Trish Mackie-Smith is a Queensland female co-founder and the Chief Executive Officer of Brisbane-based proptech (property technology) company inndox.
inndox empowers homeowners to easily control, manage and maintain their most important asset – their home. Critical information, like plans, approvals, warranties, policies and safety checks are captured throughout the property’s life cycle and transformed into digital logbooks bringing full transparency over the building records for safety and sustainability.
There’s a user-friendly app that gets issued to the homeowner and like a logbook for your car, it passes to the next owner to benefit all future owners and tenants. Users can even set alerts, like when warranties and essential safety checks are due. Homeowners and investors of established properties can also subscribe and create their own inndox logbooks to automate their property management.
We caught up with Trish to find out more about inndox and her journey as a Queensland #FemaleFounder.
What inspired you to start your business?
I felt compelled to find a way to lift the industry standards. I’ve been a property lawyer and also run a building consultancy with my co-founder and husband, Andrew, who’s been a commercial builder for more than 20 years.
After helping thousands of property buyers avoid buying ‘lemon properties’ with undisclosed issues, such as flooding, termites, subsidence, asbestos, flammable cladding, illegal structures and even a few drug labs, I knew that more transparency was needed for potential buyers to make fully informed decisions about what they were truly spending their lifesavings on. I felt sorry for all the innocent, unsuspecting buyers, who have blindly relied on very limited information and misinformation provided by sellers and their agents.
I tried changing the unfair ‘buyer beware’ law by petitioning Queensland Parliament but getting new laws enacted is a very slow process so I turned to technology for a faster solution.
Our tech startup journey began, and after winning a place in Australia’s first smart cities accelerator program funded by Advance Queensland, we learnt how to turn our concept for a digital single-source-of-truth about property into a viable technology solution called inndox.
What milestones have you reached?
We’ve established a viable business model that generates quality data for property owners by attracting property developers and builders as target customers. inndox has more than 3,000 users across Australia, New Zealand and the United Kingdom (UK). B2B (business-to-business) customers subscribe to help them achieve their business goals around compliance, sustainability and after-sales care.
Our product and pricing have evolved to meet the market and our recent traction suggests that we’ve reached product-market fit. We have developed proven systems for managing our technology, marketing, sales and customer support that can be reviewed with our team and modified as we grow.
Our biggest milestone has been our entry into the UK market, and acquiring customers there indicates that inndox is truly scalable with global application.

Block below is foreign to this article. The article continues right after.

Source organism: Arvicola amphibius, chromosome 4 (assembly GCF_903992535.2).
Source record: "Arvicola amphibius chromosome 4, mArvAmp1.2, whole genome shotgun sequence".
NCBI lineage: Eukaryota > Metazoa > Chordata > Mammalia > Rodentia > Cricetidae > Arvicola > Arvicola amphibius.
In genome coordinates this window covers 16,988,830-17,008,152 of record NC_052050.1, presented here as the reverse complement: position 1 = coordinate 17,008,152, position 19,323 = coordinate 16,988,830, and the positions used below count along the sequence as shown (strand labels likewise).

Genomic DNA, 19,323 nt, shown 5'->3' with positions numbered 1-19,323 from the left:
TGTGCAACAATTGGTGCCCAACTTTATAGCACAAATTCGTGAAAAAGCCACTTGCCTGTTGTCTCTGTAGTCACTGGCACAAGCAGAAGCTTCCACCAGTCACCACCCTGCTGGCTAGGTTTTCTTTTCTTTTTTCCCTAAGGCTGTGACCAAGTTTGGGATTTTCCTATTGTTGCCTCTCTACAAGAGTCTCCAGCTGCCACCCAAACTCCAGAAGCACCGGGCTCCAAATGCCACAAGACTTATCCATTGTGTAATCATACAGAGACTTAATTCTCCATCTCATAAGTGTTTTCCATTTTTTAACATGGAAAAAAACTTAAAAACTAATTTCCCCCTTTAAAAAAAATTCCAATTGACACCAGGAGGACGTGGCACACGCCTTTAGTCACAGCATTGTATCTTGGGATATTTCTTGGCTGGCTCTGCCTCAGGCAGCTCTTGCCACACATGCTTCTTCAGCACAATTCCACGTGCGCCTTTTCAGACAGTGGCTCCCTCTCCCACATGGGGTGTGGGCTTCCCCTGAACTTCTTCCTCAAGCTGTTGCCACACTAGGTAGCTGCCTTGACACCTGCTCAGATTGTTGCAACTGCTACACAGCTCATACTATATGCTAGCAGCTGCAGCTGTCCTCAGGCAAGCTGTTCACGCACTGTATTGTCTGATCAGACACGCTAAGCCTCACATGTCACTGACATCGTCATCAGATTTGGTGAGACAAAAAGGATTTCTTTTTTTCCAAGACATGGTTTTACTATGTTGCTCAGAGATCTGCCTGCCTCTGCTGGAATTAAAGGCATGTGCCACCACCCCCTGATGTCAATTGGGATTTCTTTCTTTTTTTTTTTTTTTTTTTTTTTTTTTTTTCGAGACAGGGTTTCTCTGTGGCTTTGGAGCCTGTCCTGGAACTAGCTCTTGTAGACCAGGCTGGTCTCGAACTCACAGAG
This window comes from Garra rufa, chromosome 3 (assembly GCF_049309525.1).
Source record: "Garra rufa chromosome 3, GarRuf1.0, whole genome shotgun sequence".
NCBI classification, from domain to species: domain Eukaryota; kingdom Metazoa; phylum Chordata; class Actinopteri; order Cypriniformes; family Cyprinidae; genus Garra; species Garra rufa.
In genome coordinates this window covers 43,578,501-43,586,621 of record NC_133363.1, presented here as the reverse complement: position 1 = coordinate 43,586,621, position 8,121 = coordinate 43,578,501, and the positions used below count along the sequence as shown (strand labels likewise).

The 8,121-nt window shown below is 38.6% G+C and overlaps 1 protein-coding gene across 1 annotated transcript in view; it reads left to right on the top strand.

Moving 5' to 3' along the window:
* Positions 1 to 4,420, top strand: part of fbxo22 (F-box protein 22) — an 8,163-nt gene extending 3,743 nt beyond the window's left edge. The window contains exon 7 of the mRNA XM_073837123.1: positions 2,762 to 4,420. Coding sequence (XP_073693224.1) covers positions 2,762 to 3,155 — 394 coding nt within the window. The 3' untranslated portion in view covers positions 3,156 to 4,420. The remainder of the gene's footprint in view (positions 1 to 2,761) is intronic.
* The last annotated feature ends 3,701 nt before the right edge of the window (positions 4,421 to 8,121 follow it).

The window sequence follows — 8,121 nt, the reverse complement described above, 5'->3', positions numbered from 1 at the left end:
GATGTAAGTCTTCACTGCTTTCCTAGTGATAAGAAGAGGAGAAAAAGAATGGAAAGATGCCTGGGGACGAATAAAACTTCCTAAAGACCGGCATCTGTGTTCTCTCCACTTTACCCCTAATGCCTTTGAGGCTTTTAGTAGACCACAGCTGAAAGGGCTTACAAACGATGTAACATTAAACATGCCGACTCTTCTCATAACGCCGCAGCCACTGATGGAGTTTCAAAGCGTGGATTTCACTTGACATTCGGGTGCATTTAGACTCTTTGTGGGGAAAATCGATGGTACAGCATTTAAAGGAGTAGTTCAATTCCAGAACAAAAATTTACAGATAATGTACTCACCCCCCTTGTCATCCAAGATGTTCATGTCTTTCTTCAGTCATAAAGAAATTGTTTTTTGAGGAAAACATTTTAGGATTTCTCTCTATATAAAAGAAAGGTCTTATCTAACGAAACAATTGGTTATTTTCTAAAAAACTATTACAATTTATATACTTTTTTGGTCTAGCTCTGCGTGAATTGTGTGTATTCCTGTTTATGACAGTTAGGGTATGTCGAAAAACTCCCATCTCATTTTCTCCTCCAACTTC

What business achievements are you most proud of to date?
Winning Australia’s Most Innovative Proptech for Property Management 2021 award, as judged by The Proptech Association of Australia was a definite highlight and indicates strong endorsement of our innovation from the industry.
Also, pivoting our business model to offer a `company-branded’ solution has made a significant impact for winning more enterprise customers and we are very proud of our successful entry into the UK market proving that inndox is a global leader.
Have you participated in any Advance Queensland programs, or received any support from Advance Queensland to date?
We are very grateful to have received valuable support and encouragement from Advance Queensland from day one – when we won a place in Australia’s first smart cities accelerator, then as a recipient for the Ignite Ideas Fund, and through various mentorships and education programs including Advance Queensland’s ACE (Advancing Champion Enterprises) Network and Mentoring for Growth program. All of these have contributed to my ability to make better business decisions with more confidence.
What’s your advice for other female entrepreneurs and businesses starting out on their entrepreneurship journey?
My first piece of advice would be to surround yourself with positive people who are like-minded entrepreneurs by joining networks that actively support women in business. I highly recommend finding an inspirational mentor and signing up for the Advance Queensland’s Female Founders Program. If you are a non-technical founder of a technology start-up, find a technical partner early on.
Realise that the start-up journey is a very difficult path, and to get through the rough times you need to have a higher purpose than profit. Clearly define your vision and mission and then apply for as many grants, awards, educational opportunities and accelerator programs as you can. Expect rejections, always ask for feedback and learn from failures.
Female entrepreneurs often face ‘imposter syndrome’ and this can negatively impact their ability to pitch with confidence. I suggest undertaking courses to improve public speaking and to perfect your pitch (because you are always pitching).
Most importantly look after your health, both emotional and physical because you need that fitness to be able to persevere, stay positive and achieve holistic success.